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Abstract Title:

Benzyl isothiocyanate promotes miR-99a expression through ERK/AP-1-dependent pathway in bladder cancer cells.

Abstract Source:

Environ Toxicol. 2019 Oct 6. Epub 2019 Oct 6. PMID: 31587482

Abstract Author(s):

Te-Fu Tsai, Po-Chun Chen, Yi-Chia Lin, Kuang-Yu Chou, Hung-En Chen, Chao-Yen Ho, Ji-Fan Lin, Thomas I-S Hwang

Article Affiliation:

Te-Fu Tsai

Abstract:

Benzyl isothiocyanate (BITC), a bioactive natural product present in cruciferous vegetables, has been proved to prevent cancer progression through various mechanisms. In our previous report, we proved that BITC exhibits antitumor effects in bladder cancer by suppressing IGF1R, FGFR3, and mTOR, which is mediated by miR-99a expression. In this study, we identified the signal pathway involved in regulating miR-99a expression after BITC exposure in bladder cancer. Treatment with different BITC concentrations resulted in induction of miR-99a expression in bladder cancer cell lines. Activation of extracellular signal-regulated protein kinase (ERK) and c-jun N-terminal kinase was observed in bladder cancer after BITC treatment for 24 hours. Interestingly, by using a chemical inhibitor of candidate pathways, we found that only the ERK signal pathway is required for miR-99a expression. Furthermore, we evaluated the transcription factor that may contribute to miR-99a expression in response to BITC treatment. The results indicated that c-Jun/AP-1 was activated after BITC treatment. Moreover, we confirmed c-Jun/AP-1 activation through immunofluorescence and the luciferase reporter assay. The results showed that BITC treatment markedly improved nuclear translocation of c-Jun/AP-1 and luciferase activity dose dependently. Finally, pretreatment with the ERK inhibitor U0126 diminished c-Jun phosphorylation and transcriptional activation, suggesting that BITC elicits ERK/c-Jun signal transduction, which is responsible for miR-99a expression in bladder cancer. The present work identifies the mechanism involved in upregulation miR-99a after BITC treatment, which provides an explanation for BITC biological function in our previous work.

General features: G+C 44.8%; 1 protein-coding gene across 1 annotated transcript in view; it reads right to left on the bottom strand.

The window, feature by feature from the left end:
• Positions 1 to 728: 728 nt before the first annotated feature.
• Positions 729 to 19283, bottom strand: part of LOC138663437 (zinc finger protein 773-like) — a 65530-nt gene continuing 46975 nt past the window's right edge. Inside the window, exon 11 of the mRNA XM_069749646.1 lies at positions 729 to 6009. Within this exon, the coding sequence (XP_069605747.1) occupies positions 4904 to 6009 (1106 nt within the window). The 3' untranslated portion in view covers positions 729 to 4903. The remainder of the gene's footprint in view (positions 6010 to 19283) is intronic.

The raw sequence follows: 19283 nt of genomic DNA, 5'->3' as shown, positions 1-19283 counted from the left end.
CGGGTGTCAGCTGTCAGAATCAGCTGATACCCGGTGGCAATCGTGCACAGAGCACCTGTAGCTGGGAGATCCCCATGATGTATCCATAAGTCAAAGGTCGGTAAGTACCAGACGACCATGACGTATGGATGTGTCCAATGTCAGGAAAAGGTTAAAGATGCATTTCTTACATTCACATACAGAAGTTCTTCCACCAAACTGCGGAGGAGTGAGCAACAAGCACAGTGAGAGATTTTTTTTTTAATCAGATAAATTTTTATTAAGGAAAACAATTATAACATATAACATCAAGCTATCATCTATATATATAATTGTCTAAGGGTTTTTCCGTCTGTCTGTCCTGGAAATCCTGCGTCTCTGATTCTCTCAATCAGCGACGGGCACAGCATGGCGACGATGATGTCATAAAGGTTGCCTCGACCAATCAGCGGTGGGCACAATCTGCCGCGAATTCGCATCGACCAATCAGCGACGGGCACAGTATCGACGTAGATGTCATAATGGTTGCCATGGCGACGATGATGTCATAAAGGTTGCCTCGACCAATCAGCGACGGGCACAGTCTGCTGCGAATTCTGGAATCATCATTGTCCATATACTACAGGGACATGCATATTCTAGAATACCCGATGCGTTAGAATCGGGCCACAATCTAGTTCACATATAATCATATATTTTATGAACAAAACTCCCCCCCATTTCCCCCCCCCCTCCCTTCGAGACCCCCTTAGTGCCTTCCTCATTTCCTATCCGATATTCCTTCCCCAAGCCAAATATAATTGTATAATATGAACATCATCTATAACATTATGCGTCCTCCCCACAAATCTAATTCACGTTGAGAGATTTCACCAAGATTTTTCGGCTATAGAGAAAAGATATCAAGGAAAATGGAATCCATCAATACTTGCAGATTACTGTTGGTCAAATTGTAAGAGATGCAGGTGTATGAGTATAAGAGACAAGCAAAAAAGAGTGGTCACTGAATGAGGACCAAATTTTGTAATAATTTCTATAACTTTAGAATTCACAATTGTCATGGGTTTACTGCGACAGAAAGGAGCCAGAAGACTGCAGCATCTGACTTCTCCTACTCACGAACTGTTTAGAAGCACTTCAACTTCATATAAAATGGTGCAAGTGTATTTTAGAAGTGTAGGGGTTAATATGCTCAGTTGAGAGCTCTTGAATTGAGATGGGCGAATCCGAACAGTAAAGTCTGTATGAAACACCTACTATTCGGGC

Study Type : In Vitro Study

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